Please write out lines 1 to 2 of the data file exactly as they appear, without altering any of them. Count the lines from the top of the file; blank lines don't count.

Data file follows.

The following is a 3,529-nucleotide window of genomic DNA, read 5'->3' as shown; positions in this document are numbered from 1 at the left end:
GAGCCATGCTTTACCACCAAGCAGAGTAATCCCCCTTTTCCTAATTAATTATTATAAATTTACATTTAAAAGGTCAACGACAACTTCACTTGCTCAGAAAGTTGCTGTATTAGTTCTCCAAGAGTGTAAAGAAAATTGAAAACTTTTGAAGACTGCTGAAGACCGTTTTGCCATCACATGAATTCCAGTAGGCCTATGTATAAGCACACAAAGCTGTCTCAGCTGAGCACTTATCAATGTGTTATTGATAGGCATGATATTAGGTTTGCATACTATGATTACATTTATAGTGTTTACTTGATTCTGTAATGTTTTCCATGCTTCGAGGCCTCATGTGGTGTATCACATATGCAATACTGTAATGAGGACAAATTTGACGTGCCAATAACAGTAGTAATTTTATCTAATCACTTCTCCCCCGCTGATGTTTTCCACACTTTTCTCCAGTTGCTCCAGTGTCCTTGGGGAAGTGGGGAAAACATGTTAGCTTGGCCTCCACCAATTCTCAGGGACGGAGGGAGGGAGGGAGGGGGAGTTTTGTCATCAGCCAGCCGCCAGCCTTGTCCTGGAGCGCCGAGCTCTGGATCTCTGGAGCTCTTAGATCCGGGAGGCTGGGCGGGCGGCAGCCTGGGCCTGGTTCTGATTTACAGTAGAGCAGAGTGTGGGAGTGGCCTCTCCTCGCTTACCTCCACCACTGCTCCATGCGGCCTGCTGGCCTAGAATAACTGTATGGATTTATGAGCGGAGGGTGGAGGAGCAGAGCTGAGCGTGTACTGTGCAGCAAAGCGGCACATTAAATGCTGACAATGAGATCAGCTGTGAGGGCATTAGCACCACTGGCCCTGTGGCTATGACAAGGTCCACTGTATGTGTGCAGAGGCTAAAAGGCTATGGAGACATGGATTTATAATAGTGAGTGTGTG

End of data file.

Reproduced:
The following is a 3,529-nucleotide window of genomic DNA, read 5'->3' as shown; positions in this document are numbered from 1 at the left end:
GAGCCATGCTTTACCACCAAGCAGAGTAATCCCCCTTTTCCTAATTAATTATTATAAATTTACATTTAAAAGGTCAACGACAACTTCACTTGCTCAGAAAGTTGCTGTATTAGTTCTCCAAGAGTGTAAAGAAAATTGAAAACTTTTGAAGACTGCTGAAGACCGTTTTGCCATCACATGAATTCCAGTAGGCCTATGTATAAGCACACAAAGCTGTCTCAGCTGAGCACTTATCAATGTGTTATTGATAGGCATGATATTAGGTTTGCATACTATGATTACATTTATAGTGTTTACTTGATTCTGTAATGTTTTCCATGCTTCGAGGCCTCATGTGGTGTATCACATATGCAATACTGTAATGAGGACAAATTTGACGTGCCAATAACAGTAGTAATTTTATCTAATCACTTCTCCCCCGCTGATGTTTTCCACACTTTTCTCCAGTTGCTCCAGTGTCCTTGGGGAAGTGGGGAAAACATGTTAGCTTGGCCTCCACCAATTCTCAGGGACGGAGGGAGGGAGGGAGGGGGAGTTTTGTCATCAGCCAGCCGCCAGCCTTGTCCTGGAGCGCCGAGCTCTGGATCTCTGGAGCTCTTAGATCCGGGAGGCTGGGCGGGCGGCAGCCTGGGCCTGGTTCTGATTTACAGTAGAGCAGAGTGTGGGAGTGGCCTCTCCTCGCTTACCTCCACCACTGCTCCATGCGGCCTGCTGGCCTAGAATAACTGTATGGATTTATGAGCGGAGGGTGGAGGAGCAGAGCTGAGCGTGTACTGTGCAGCAAAGCGGCACATTAAATGCTGACAATGAGATCAGCTGTGAGGGCATTAGCACCACTGGCCCTGTGGCTATGACAAGGTCCACTGTATGTGTGCAGAGGCTAAAAGGCTATGGAGACATGGATTTATAATAGTGAGTGTGTG